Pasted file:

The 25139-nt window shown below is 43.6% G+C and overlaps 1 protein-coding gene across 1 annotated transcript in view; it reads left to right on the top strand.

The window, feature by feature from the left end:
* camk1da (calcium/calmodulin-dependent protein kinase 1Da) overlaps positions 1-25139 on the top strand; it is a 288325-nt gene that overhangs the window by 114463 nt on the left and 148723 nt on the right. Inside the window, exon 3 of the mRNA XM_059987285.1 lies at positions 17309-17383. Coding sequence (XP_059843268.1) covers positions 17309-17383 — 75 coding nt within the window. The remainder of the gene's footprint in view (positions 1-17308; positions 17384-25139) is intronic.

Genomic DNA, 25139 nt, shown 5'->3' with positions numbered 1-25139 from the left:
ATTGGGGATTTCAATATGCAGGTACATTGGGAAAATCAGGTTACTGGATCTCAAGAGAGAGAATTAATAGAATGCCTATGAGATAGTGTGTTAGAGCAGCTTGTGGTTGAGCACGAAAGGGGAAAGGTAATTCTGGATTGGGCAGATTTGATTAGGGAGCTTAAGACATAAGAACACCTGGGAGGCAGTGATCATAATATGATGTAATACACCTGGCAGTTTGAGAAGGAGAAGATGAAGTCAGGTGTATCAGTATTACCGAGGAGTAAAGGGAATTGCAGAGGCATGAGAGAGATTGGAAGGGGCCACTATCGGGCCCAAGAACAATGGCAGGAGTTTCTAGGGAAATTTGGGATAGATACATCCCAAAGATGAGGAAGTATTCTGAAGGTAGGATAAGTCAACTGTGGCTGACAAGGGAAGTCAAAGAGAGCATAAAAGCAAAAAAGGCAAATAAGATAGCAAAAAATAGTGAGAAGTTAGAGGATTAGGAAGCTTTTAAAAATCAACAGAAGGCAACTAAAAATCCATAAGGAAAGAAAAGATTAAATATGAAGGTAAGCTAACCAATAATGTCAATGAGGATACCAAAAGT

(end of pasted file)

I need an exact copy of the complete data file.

The 25139-nt window shown below is 43.6% G+C and overlaps 1 protein-coding gene across 1 annotated transcript in view; it reads left to right on the top strand.

The window, feature by feature from the left end:
* camk1da (calcium/calmodulin-dependent protein kinase 1Da) overlaps positions 1-25139 on the top strand; it is a 288325-nt gene that overhangs the window by 114463 nt on the left and 148723 nt on the right. Inside the window, exon 3 of the mRNA XM_059987285.1 lies at positions 17309-17383. Coding sequence (XP_059843268.1) covers positions 17309-17383 — 75 coding nt within the window. The remainder of the gene's footprint in view (positions 1-17308; positions 17384-25139) is intronic.

Genomic DNA, 25139 nt, shown 5'->3' with positions numbered 1-25139 from the left:
ATTGGGGATTTCAATATGCAGGTACATTGGGAAAATCAGGTTACTGGATCTCAAGAGAGAGAATTAATAGAATGCCTATGAGATAGTGTGTTAGAGCAGCTTGTGGTTGAGCACGAAAGGGGAAAGGTAATTCTGGATTGGGCAGATTTGATTAGGGAGCTTAAGACATAAGAACACCTGGGAGGCAGTGATCATAATATGATGTAATACACCTGGCAGTTTGAGAAGGAGAAGATGAAGTCAGGTGTATCAGTATTACCGAGGAGTAAAGGGAATTGCAGAGGCATGAGAGAGATTGGAAGGGGCCACTATCGGGCCCAAGAACAATGGCAGGAGTTTCTAGGGAAATTTGGGATAGATACATCCCAAAGATGAGGAAGTATTCTGAAGGTAGGATAAGTCAACTGTGGCTGACAAGGGAAGTCAAAGAGAGCATAAAAGCAAAAAAGGCAAATAAGATAGCAAAAAATAGTGAGAAGTTAGAGGATTAGGAAGCTTTTAAAAATCAACAGAAGGCAACTAAAAATCCATAAGGAAAGAAAAGATTAAATATGAAGGTAAGCTAACCAATAATGTCAATGAGGATACCAAAAGT